Court Documents Reveal More Possible Investors in Telegram’s $1.7B ICO
Some big names that may have invested in Telegram’s token sale are surfacing in court documents as the company fights a case brought by the U.S. Securities and Exchange Commission.
The list includes some prominent individuals as well as investment firms. One of them, a former board member of the Bitcoin Foundation and a partner of Ribbit Capital Micky Malka, is mentioned in the deposition of Telegram CEO Pavel Durov. Asked if Telegram knew which of its investors could be a validator in TON proof-of-stake
blockchain, Durov said:
“We didn't put together a separate list of the purchasers who we would assume have experience in validating other networks, although it was obvious that certain investors… such as, for example, Micky Malka that we have discussed earlier, might… have experience in these processes of validation or at least were closely affiliated with parties that had experience in such processes.”
Representatives for Ribbit Capital didn’t return CoinDesk’s request for comment by press time.
Another individual mentioned in the messages from Telegram Vice President Ilia Prerkopsky was David Yang, founder of digital dictionaries company ABBYY Lingvo and a member of the Band of Angels venture fund. The excerpts of the chats have been attached to the case by the SEC.
Discussing the second round of the token sale with Perekopsky in a Telegram chat in February 2018, Yang asked, “Tell me, if I myself, David Yang, without anybody's mediation addressed Telegram directly in January and expressed a wish to invest, would I get a quote from you?”
“100 percent,” Perekopsky responded. Yang didn’t respond to a request for comment.
U.S. investment funds Kleiner Perkins, Fortress, Draper Dragon, Dragoneer, DRW Holdings and Redpoint could have invested in the gram
tokens, according to the witness declarations attached to the SEC’s motion for summary judgment submitted on Jan. 13.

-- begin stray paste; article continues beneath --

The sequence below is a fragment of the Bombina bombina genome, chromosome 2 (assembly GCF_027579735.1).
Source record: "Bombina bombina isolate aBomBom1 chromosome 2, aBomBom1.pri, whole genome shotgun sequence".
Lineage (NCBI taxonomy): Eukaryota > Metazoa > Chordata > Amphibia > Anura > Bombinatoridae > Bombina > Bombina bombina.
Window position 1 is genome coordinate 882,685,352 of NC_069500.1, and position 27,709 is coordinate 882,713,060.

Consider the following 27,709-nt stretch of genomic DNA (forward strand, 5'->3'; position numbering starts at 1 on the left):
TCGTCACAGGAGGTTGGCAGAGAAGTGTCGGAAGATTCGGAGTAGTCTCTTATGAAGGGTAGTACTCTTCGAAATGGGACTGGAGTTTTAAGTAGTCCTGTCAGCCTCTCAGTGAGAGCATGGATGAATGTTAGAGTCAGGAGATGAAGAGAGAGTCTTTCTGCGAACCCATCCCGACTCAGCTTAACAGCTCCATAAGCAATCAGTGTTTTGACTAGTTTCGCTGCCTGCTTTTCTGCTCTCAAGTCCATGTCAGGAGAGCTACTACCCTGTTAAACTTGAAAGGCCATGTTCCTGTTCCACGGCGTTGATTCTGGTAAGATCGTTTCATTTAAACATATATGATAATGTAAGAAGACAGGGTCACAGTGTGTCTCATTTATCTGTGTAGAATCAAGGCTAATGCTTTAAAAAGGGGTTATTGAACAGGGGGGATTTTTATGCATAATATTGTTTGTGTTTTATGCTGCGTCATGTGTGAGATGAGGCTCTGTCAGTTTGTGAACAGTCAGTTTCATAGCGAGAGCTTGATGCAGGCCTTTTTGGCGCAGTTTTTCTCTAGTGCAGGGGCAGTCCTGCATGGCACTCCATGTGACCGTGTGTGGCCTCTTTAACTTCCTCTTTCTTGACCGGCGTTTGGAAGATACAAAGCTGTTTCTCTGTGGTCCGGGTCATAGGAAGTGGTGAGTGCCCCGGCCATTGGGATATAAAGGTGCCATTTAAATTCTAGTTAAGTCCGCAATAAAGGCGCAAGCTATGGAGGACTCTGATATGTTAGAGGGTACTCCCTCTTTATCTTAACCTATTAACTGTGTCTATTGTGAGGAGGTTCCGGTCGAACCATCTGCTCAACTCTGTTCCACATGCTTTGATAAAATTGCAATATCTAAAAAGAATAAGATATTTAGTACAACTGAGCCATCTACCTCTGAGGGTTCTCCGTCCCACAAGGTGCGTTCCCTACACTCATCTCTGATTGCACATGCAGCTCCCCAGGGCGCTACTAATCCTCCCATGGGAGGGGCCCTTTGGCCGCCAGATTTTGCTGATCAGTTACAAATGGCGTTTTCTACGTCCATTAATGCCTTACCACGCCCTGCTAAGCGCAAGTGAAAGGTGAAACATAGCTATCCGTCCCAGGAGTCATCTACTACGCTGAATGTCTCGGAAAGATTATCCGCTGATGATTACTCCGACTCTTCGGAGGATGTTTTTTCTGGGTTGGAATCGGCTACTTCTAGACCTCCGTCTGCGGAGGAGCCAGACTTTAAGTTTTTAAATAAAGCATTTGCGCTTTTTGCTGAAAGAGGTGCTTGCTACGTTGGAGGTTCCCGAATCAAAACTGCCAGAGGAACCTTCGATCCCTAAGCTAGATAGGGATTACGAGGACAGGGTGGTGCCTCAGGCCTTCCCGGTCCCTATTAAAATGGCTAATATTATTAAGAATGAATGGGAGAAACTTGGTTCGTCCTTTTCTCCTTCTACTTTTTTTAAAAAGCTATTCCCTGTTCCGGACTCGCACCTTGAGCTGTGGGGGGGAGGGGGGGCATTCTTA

There are eight declarations from TON investors explaining how they discovered the TON project and why they purchased grams. The names of the companies and testifying representatives have been redacted; however, the file names of these documents contain the names of supposed investors.
None of the companies mentioned returned CoinDesk’s requests for comment, but several sources familiar with the token sale confirmed they heard about these firms buying grams.
For example, a document named “Fortress Declaration Executed_Redacted” contains a declaration from a person who leads a team that “invested in Bitcoin, Ethereum and various Initial Coin Offerings.” According to the testimony, the fund ended up investing $10 million for about 26.5 million grams during the first round of the token sale in February 2018, and the witness himself invested $50,000 personally.
Another document, named “DRW Holdings, LLC Troutmann Declaration,” may be referring to the name of Kimberly Trautmann, head of DRW Venture Capital. In the testimony, the witness discusses investing $5 million for 13.2 million grams, hoping “to be able to trade them ... at some time after the TON blockchain became operational.”
A filing named “Redpoint - Telegram Declaration” contains the testimony of a person who represented several funds, together investing $10 million in Telegram. “I became interested in investing in the Telegram
ICO because I did not think it was possible to invest in Telegram, the company, directly,” the witness said.
That was the common thinking among many investors, says Anatoliy Knyazev, managing partner of Britain-based investment firm EXANTE, which, according to Knyazev, also invested in TON.
“Telegram and Durov have never offered to buy Telegram’s shares, and everyone apparently would love to,” Knyazev said. “So people saw those tokens as a chance to participate in Telegram in some way.”
It was previously reported U.S. funds Benchmark, Lightspeed Ventures and Sequoia Capital also invested in TON.